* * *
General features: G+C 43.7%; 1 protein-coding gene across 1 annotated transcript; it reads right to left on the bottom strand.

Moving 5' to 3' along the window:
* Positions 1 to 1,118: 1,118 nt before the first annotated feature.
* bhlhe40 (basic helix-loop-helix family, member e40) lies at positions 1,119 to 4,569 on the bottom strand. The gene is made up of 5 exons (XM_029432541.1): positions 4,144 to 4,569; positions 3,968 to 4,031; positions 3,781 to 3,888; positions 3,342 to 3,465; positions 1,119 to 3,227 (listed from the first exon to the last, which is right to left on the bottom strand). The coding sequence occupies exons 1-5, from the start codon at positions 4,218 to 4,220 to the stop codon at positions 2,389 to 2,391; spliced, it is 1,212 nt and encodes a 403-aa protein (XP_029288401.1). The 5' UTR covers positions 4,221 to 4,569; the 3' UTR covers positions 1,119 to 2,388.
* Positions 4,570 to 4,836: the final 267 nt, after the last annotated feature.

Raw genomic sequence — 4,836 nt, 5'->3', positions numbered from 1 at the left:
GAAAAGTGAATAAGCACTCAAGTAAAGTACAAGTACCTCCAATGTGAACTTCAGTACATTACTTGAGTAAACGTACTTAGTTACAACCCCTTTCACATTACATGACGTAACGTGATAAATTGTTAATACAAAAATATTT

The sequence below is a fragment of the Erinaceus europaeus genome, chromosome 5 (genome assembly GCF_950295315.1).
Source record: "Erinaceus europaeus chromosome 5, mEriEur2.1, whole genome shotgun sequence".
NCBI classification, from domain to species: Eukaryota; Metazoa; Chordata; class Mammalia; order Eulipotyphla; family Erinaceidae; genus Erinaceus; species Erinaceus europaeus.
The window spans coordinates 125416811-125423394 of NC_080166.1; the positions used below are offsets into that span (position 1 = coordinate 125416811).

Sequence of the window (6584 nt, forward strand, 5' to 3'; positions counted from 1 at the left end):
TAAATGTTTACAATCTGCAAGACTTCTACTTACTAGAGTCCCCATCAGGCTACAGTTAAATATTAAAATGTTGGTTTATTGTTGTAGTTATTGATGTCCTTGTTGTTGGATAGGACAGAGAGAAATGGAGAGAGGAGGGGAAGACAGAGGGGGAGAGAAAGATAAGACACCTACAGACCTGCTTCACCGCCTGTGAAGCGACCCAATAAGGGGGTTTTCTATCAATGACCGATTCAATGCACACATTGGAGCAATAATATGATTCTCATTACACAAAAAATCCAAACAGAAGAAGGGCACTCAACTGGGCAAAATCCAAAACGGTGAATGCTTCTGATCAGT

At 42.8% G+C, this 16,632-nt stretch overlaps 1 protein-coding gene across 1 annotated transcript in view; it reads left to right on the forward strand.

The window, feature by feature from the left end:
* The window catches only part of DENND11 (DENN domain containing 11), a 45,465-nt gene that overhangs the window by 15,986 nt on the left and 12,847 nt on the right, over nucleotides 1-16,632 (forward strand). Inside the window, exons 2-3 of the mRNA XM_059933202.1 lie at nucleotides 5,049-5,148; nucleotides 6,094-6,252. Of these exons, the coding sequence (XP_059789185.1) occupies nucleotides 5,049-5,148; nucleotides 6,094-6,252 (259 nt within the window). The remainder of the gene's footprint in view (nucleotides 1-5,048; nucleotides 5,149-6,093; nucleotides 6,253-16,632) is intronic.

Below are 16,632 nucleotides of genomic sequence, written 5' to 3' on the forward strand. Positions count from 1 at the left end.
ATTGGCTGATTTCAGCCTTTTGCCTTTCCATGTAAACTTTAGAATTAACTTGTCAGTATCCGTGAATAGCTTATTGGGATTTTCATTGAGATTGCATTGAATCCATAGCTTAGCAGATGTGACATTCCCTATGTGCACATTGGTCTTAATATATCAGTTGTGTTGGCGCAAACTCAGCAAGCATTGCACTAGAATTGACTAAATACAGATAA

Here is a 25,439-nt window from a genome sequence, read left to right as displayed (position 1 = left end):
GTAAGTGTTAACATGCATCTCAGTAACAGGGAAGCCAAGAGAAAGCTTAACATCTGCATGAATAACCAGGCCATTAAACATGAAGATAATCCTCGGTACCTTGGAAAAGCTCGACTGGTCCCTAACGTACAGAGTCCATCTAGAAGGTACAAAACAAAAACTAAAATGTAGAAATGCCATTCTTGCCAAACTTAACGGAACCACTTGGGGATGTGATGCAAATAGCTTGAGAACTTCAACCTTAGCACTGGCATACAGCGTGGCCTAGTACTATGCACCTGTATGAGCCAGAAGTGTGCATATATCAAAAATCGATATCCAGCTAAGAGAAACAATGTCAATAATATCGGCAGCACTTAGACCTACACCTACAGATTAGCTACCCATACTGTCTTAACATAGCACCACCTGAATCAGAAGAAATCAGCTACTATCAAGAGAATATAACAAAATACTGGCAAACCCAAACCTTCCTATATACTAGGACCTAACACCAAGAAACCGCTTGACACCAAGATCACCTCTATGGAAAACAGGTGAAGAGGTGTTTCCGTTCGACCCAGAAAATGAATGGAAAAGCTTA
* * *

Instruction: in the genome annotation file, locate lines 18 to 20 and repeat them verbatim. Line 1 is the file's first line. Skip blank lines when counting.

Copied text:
ATTGGCTGATTTCAGCCTTTTGCCTTTCCATGTAAACTTTAGAATTAACTTGTCAGTATCCGTGAATAGCTTATTGGGATTTTCATTGAGATTGCATTGAATCCATAGCTTAGCAGATGTGACATTCCCTATGTGCACATTGGTCTTAATATATCAGTTGTGTTGGCGCAAACTCAGCAAGCATTGCACTAGAATTGACTAAATACAGATAA

Here is a 25,439-nt window from a genome sequence, read left to right as displayed (position 1 = left end):
GTAAGTGTTAACATGCATCTCAGTAACAGGGAAGCCAAGAGAAAGCTTAACATCTGCATGAATAACCAGGCCATTAAACATGAAGATAATCCTCGGTACCTTGGAAAAGCTCGACTGGTCCCTAACGTACAGAGTCCATCTAGAAGGTACAAAACAAAAACTAAAATGTAGAAATGCCATTCTTGCCAAACTTAACGGAACCACTTGGGGATGTGATGCAAATAGCTTGAGAACTTCAACCTTAGCACTGGCATACAGCGTGGCCTAGTACTATGCACCTGTATGAGCCAGAAGTGTGCATATATCAAAAATCGATATCCAGCTAAGAGAAACAATGTCAATAATATCGGCAGCACTTAGACCTACACCTACAGATTAGCTACCCATACTGTCTTAACATAGCACCACCTGAATCAGAAGAAATCAGCTACTATCAAGAGAATATAACAAAATACTGGCAAACCCAAACCTTCCTATATACTAGGACCTAACACCAAGAAACCGCTTGACACCAAGATCACCTCTATGGAAAACAGGTGAAGAGGTGTTTCCGTTCGACCCAGAAAATGAATGGAAAAGCTTA